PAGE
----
Domestic migration data from the IRS shows Kansas lost $295 million in adjusted gross income (AGI) in 2020 because more people left Kansas than moved here. Even Johnson County had a net loss of $28 million that year, capping a 5-year loss of $132 million.
The IRS defines Adjusted gross income as “gross income minus adjustments to income. Gross income includes your wages, dividends, capital gains, business income, retirement distributions as well as other income. Adjustments to Income include such items as Educator expenses, Student loan interest, Alimony payments or contributions to a retirement account.”
Each of the other five largest counties in the state had a net AGI outflow in 2020 and also over the last five years of reported data. Sedgwick County has the largest loss, at $491 million, and Douglas has the least, at $65 million.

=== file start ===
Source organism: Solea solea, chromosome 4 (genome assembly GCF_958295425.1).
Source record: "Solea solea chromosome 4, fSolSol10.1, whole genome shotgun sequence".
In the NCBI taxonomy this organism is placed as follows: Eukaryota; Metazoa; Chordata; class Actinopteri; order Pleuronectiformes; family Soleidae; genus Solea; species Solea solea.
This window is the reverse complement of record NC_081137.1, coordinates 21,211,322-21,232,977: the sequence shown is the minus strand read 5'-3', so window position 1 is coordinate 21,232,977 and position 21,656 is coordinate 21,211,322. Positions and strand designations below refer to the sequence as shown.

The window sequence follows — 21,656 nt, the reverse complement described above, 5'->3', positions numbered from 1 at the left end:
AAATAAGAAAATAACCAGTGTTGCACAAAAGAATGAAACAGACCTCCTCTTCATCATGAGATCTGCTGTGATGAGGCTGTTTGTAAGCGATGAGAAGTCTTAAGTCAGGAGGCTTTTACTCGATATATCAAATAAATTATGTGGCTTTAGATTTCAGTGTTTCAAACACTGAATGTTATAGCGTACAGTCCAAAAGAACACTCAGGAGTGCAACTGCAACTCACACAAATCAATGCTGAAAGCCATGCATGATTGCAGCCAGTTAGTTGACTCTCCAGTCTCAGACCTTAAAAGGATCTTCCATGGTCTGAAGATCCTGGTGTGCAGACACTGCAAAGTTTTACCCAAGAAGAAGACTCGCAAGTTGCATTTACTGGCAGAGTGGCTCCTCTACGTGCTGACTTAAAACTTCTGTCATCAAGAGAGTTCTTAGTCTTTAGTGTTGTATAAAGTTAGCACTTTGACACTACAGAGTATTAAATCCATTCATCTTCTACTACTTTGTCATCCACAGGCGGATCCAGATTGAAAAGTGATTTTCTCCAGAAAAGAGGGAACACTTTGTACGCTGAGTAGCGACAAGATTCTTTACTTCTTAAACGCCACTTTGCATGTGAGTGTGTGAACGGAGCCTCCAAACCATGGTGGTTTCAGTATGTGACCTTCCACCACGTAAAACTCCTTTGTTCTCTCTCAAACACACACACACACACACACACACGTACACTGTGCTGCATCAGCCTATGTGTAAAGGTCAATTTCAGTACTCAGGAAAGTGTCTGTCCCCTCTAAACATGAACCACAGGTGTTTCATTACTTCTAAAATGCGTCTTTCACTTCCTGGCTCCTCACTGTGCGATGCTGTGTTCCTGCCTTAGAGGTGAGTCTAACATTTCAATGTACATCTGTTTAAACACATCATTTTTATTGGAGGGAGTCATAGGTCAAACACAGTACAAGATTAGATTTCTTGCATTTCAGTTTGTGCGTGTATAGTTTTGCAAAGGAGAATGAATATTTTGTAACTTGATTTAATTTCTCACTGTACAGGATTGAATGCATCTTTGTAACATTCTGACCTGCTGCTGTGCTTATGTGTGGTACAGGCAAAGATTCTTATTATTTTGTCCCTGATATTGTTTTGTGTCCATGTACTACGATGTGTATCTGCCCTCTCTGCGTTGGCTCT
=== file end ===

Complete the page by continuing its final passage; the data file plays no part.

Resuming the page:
The other 100 counties lost $1.2 billion over the five-year period.
AGI loss reflects a weak state economy
Contrary to claims by mainstream media and some candidates for public office, the Kansas economy isn’t doing very well.
Bureau of Economic Analysis data shows real (inflation-adjusted) GDP growth at negative 0.6% for the second quarter of 2022 compared to the first quarter. That earns the Sunflower State a #43 ranking or the 8th-worst in the nation.
Over the last three years (2nd quarter 2019 vs 2nd quarter 2022), real GDP growth in Kansas was an anemic 2.6% or just a little more than half of the 4.8% average for all states.
The Bureau of Labor Statistics also shows Kansas lost 3,400 jobs in August, and there were 33,000 fewer Kansans working than compared to pre-pandemic levels.